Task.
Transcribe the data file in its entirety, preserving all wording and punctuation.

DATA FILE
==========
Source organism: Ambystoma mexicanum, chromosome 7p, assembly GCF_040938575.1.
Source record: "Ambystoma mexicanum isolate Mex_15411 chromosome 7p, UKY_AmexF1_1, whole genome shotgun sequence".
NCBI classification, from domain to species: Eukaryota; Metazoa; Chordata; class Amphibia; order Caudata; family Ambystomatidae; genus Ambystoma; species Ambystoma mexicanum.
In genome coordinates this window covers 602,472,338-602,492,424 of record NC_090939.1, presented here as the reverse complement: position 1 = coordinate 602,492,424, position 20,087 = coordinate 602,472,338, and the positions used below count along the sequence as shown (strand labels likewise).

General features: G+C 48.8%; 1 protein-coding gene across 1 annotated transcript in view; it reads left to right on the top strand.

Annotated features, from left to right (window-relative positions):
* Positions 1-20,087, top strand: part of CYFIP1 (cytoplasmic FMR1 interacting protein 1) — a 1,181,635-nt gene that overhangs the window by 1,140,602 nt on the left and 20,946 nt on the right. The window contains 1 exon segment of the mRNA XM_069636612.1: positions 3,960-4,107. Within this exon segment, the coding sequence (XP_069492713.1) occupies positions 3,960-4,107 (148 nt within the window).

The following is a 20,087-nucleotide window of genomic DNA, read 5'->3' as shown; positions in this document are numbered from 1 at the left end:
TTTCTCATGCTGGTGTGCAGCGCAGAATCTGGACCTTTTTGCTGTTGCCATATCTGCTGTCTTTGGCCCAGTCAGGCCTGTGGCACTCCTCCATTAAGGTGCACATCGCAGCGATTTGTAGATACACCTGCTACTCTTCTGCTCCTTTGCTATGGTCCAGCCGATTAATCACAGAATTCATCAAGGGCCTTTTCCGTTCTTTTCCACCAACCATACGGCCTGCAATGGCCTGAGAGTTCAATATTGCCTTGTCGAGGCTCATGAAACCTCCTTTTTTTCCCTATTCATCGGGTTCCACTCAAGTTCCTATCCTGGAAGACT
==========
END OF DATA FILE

Source organism: Ambystoma mexicanum, chromosome 7p, assembly GCF_040938575.1.
Source record: "Ambystoma mexicanum isolate Mex_15411 chromosome 7p, UKY_AmexF1_1, whole genome shotgun sequence".
NCBI classification, from domain to species: Eukaryota; Metazoa; Chordata; class Amphibia; order Caudata; family Ambystomatidae; genus Ambystoma; species Ambystoma mexicanum.
In genome coordinates this window covers 602,472,338-602,492,424 of record NC_090939.1, presented here as the reverse complement: position 1 = coordinate 602,492,424, position 20,087 = coordinate 602,472,338, and the positions used below count along the sequence as shown (strand labels likewise).

General features: G+C 48.8%; 1 protein-coding gene across 1 annotated transcript in view; it reads left to right on the top strand.

Annotated features, from left to right (window-relative positions):
* Positions 1-20,087, top strand: part of CYFIP1 (cytoplasmic FMR1 interacting protein 1) — a 1,181,635-nt gene that overhangs the window by 1,140,602 nt on the left and 20,946 nt on the right. The window contains 1 exon segment of the mRNA XM_069636612.1: positions 3,960-4,107. Within this exon segment, the coding sequence (XP_069492713.1) occupies positions 3,960-4,107 (148 nt within the window).

The following is a 20,087-nucleotide window of genomic DNA, read 5'->3' as shown; positions in this document are numbered from 1 at the left end:
TTTCTCATGCTGGTGTGCAGCGCAGAATCTGGACCTTTTTGCTGTTGCCATATCTGCTGTCTTTGGCCCAGTCAGGCCTGTGGCACTCCTCCATTAAGGTGCACATCGCAGCGATTTGTAGATACACCTGCTACTCTTCTGCTCCTTTGCTATGGTCCAGCCGATTAATCACAGAATTCATCAAGGGCCTTTTCCGTTCTTTTCCACCAACCATACGGCCTGCAATGGCCTGAGAGTTCAATATTGCCTTGTCGAGGCTCATGAAACCTCCTTTTTTTCCCTATTCATCGGGTTCCACTCAAGTTCCTATCCTGGAAGACT